Acne usually subsides after adolescence, but dermatologists are seeing more and more forms of acne in adults, with a higher prevalence in women. Acne in adult women has a characteristic presentation, as well as causes and triggers specific to women.
1. At what age and how often does it occur?
We found references regarding adult acne that occurs after 24 years of age, the majority under 35 years of age, and a minority between 35 and 44 years of age (1). It seems that the incidence of adult acne has increased in the last 20 years (1). The prevalence varies according to the studies between 14 to 54% of women (2) (remember that it includes mild forms).
We know that its incidence is increasing in the last two decades, without being very clear why, it has been attributed to the modern way of life. Most cases are persistent acne from adolescence and only 19% debut in adulthood (3).
2. How is it presented?
Three types of presentation of adult acne are distinguished (1,2):
• Persistent acne, continuation of acne from adolescence into adulthood.
• Relapse of previous acne that had returned after adolescence.
• Debut of acne in adulthood, generally from 20-25 years of age.
Classically, acne in women is also differentiated in two forms of presentation (2):
• Predominance of comedowns (blackheads), papules (pimples) and increased seborrhea.
• Predominantly inflammatory, with papules and pustules (pimples with pus), or even cysts.
3. Why does it occur?
Possibly the pathogenesis or causes of acne in adult women and adolescent acne are similar. In acne in adult women we find three main phenomena (1,2):
• Presence of strains of Propionibacterium acnes that produce inflammation in the sebaceous gland.
• Presence of levels of the hormone dehydroepiandrosterone sulfate (DHEA-S) capable of stimulating the sebaceous gland, and this can do so in the normal range.
• Family predisposition, many patients have female relatives who have also suffered from adult acne (up to 67%).
• It is believed that it can also influence an activation of innate immunity in the skin (2).
It is possible that acne in adult women is influenced by multiple aggravating factors such as sun exposure, stress, obesity, diet, tobacco, cosmetics, medications, sleep disturbances, changes in the content of the sebum, excessive washing of the face or excessive use of creams3.
In a minority of patients, acne present in adulthood may indicate the presence of Polocystic Ovary Syndrome (PCOS) (4). This syndrome is generally accompanied by some other signs of virilization (androgenize), such as the presence of irregular menstrual cycles, increased body hair (hirsutism or weight gain, increased blood glucose or cholesterol. This is why, I always question patients who come to my office with acne in adulthood in this regard to rule out PCOS and ask them if they have attended gynecology check-ups and their results. If I suspect PCOS, I request an analysis with specific study of the hormones and blood parameters involved.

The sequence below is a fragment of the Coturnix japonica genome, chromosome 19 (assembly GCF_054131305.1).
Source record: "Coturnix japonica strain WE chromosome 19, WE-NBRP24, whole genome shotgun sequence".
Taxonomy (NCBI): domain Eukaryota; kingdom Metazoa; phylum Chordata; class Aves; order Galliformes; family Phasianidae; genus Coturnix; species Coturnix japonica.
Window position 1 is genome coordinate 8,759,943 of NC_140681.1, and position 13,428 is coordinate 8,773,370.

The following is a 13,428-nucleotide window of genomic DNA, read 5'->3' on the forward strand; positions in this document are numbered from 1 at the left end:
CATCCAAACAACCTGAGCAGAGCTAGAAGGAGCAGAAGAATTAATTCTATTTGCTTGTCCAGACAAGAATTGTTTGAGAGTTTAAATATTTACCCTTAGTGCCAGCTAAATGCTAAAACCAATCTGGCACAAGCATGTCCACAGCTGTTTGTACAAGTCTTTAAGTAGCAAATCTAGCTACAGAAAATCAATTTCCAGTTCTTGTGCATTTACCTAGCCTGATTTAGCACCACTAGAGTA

4. How is adult acne different from adolescent acne?
5. Does acne in adult women have any special characteristics? Is it related to menstruation or cosmetics?
Worsening of acne with menstruation seems more typical of adult female acne. It has also been related to the overuse of cosmetics such as makeup, peelings or masks. In darker or darker skin, acne in adult women can leave dark spots in the affected areas (treatable) (2,4).
6. What other skin conditions resemble adult female acne?
In my opinion, which coincides with other authors (1), acne in adult women should be differentiated from the spectrum of acne rosacea and perioral dermatitis . Both dermatoses appear in middle-aged women with sensitive skin, with acne-like eruptions on the face.
Other situations to take into account are acne-like eruptions on the face and upper body that can be caused by taking some drugs (mainly corticosteroids) or anabolics, damp heat or superficial infection of the hair follicles by some bacteria ( 2.5).
7. What psychological impact does it have?
Having acne at any age affects the quality of life, self-esteem, interpersonal relationships, and all daily activities, that is clear, and often underestimated, both by the doctor and by “companions”. Acne in adult women is no exception. Numerous studies demonstrate this psychological repercussion, with affectation of interpersonal relationships and the appearance of stress. In adult women, the appearance of what we call “excoriated acne” is frequent, which is produced by “pinching” the lesions in an attempt to cure them (1,2,3). The psychological impact of having acne is comparable to that of having arthritis, diabetes or epilepsy5.
Sometimes the doctor is not able to perceive the psychological impact of acne in adulthood, which also does not correlate with severity. Dermatologists must try to be empathetic, understand the patient and know that acne affects emotionally and assess the need for psychological support. We also know that when acne improves, so does the psychological affectation of patients (1,3).